The good thing is that the main characters are likable, and on the whole, they have the right ideas about love. Lots of interesting and touching things happen. Family and duty are important. There is also an important plot point involving a baby which could be construed as pro-life. (The funny thing is that apparently Bujold is pro-choice in theory, but she keeps being pro-life in her art.) Nothing works out easily, but it is clearly shown that good relationships require time, thought, and work, every day. That’s a wonderful point to make, especially in today’s society. The ending is very satisfying.
Now the bad news. I still have a lot of trouble believing that one character’s society can survive, considering how it’s set up. Bujold nods to the difficulties, but… it’s been going on like this for hundreds of years? No, sorry, not in Margaret Mead’s most fevered dreams. Humans don’t work that way. More to the point, I don’t know of any nomadic societies that do. Sexual morality is usually as strict in a mobile tribe as the rules and customs regarding touchy survival-oriented matters like water, fires, inheritance rights, and tent placement. As for the other analogous situation — whenever members of a military community are allowed to sleep around freely without social or command discouragement, they are sleeping around with outsiders or hangers-on, not members of their own units. Unit cohesion and tribal cohesion trumps all else, for survival’s sake.
There are a fair number of sex scenes, though most aren’t actually hugely explicit. But as is the wont of science fiction and fantasy novels written by highminded authors wishing to justify a little smut, these sex scenes are didactic. Now, this is supposedly done in the service of worldbuilding and characterization, but I have to say I was unconvinced by this motivation. Nah, this kind of stuff is always designed to indoctrinate young women and preach to the choir of the older ones.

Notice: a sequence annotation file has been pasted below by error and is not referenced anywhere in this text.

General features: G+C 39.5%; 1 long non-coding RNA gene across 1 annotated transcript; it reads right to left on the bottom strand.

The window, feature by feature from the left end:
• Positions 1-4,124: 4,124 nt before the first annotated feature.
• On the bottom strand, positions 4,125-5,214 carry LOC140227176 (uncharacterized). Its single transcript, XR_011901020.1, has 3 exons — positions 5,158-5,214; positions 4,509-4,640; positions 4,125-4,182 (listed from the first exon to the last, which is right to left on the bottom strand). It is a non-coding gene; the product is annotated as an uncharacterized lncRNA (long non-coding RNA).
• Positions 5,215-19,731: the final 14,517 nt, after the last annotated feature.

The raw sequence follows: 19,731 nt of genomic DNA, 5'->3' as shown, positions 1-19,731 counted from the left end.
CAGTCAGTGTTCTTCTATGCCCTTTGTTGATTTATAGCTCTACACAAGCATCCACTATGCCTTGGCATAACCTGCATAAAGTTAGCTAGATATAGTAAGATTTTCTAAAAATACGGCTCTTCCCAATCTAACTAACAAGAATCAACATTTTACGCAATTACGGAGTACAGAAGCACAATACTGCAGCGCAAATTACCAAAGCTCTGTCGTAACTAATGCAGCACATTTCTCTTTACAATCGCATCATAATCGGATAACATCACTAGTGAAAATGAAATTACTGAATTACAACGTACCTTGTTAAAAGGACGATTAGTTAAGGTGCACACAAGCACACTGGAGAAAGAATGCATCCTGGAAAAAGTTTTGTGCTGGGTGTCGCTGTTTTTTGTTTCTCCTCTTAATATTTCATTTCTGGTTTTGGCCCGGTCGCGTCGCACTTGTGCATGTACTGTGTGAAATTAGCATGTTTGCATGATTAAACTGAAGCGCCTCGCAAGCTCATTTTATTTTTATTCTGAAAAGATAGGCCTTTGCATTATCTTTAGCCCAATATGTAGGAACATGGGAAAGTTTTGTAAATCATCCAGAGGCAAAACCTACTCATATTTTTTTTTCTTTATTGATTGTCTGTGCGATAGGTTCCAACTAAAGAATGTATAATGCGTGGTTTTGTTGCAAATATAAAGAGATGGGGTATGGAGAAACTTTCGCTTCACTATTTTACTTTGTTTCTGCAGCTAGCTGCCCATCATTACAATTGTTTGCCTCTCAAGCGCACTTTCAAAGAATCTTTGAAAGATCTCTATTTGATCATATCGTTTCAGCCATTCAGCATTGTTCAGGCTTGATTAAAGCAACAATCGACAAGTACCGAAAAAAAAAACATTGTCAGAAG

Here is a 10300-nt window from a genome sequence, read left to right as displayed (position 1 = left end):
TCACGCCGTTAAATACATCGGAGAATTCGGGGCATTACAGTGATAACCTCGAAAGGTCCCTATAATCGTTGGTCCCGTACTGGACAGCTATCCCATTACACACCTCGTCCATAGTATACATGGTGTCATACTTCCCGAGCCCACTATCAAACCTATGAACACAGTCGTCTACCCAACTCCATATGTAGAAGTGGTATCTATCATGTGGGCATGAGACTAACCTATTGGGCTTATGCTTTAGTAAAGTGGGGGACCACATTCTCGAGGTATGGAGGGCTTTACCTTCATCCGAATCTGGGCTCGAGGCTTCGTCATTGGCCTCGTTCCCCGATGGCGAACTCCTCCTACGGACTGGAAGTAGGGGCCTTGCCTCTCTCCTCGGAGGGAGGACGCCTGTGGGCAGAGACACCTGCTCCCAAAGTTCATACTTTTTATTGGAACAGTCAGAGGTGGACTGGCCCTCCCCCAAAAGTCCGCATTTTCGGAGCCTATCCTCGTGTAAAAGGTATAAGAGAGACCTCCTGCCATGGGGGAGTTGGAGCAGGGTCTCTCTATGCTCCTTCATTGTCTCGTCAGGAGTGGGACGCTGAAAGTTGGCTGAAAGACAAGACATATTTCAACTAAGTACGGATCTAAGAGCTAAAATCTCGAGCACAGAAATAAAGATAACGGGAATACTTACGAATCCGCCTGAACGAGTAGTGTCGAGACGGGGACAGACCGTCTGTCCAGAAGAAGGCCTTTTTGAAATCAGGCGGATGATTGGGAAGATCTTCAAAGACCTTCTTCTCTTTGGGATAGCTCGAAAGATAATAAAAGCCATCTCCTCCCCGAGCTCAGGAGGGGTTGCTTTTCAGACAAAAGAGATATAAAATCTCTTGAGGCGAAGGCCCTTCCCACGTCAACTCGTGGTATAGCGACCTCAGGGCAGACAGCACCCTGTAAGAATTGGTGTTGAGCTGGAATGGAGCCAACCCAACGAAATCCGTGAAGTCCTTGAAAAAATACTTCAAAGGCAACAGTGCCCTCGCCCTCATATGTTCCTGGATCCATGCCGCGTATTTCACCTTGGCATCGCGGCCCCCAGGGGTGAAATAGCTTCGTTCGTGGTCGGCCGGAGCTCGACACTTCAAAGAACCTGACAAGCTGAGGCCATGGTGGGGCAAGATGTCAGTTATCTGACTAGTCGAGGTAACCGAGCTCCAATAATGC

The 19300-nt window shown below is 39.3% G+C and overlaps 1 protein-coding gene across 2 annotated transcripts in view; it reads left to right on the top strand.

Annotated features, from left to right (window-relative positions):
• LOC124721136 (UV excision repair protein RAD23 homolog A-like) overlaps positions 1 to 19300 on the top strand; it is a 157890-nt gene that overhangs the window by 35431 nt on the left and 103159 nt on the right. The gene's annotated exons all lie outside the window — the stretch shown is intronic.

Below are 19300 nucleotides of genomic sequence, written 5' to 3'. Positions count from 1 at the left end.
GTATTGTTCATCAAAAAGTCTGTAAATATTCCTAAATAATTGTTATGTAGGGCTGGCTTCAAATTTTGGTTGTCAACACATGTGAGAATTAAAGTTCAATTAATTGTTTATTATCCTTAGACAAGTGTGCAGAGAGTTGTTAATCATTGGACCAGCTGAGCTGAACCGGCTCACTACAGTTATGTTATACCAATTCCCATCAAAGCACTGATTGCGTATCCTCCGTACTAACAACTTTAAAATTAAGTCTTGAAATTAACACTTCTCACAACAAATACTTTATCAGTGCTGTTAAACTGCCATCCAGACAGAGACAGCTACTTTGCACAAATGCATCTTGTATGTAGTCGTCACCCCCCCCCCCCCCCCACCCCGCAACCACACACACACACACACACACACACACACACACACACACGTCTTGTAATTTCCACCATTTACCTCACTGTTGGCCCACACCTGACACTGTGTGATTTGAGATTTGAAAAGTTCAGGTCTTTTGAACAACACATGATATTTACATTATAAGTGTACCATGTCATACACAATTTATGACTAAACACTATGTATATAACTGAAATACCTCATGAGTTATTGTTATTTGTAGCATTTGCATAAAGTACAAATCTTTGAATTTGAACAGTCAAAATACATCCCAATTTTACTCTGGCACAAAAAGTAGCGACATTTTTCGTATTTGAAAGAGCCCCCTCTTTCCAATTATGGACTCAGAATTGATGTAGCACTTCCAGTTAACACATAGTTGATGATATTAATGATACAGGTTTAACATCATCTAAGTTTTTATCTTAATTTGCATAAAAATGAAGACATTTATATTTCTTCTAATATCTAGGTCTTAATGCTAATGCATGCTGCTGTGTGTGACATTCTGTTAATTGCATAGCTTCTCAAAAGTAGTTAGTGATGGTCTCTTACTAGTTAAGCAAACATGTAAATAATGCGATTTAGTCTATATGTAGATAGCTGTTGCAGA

To be honest, I didn’t expect Bujold to fall to the temptation. But then, pretty much every major female sf/f author does, sooner or later. (The only male writers I can remember succumbing to the temptation are Heinlein, and…Robinson? Maybe Delany? Oh, yeah, and John Norman, though he’s hardly the most flattering example.) Of course, all sf writers love to make their opinion known on every subject under the sun, and sex is something people have strong opinions about but few venues for discussion. But it seems a bit inattentive for characters to be making grand pronouncements about general principles while they should be paying attention to the task and person at hand, doesn’t it? And it’s never a pronouncement like, “These city folk don’t know how sex should be done — with a garland of wikiwiki plants hung over the bed to drive away evil spirits.” Noooo, it’s always some twentieth century person’s opinion on making whoopie, and it’s probably one that all their little friends agree with, but which makes many of their readers roll their eyes.
At least Bujold doesn’t have birth control herbs in convenient pill form on every table, like Mercedes Lackey. (And really, a lot of these flaws and doubtful bits are so standard to romantic sf/f that they probably count as tropes to many readers.) But man, was that didactic part lame.
Still, the book does have many virtues, and Bujold is a pleasant writer. I’m not sorry I bought the book, and I’ll be recommending it to Bujold enthusiasts who want to keep up, or people who read romances or romantic sf/f. I’m not sure I’d recommend it to first time readers of Bujold who don’t like romances as a starter book, as Chalion is better fantasy and the Vorkosigan stuff is better action, humor, and sf. Also, I think you should keep the younger readers away from a book that claims a woman’s sex life is hampered if she doesn’t play with herself. (Yeah, I’m sure that teenage girls need the encouragement, ’cause they don’t think about sex enough on their own.)
But in general, Beguilement is pleasant and interesting, and will probably appeal strongly to a lot of romance readers. For everyone else, this counts as one of Bujold’s long list of writing experiments — which may or may not pan out, but are always interesting. Just feel free to skip the didactic sex.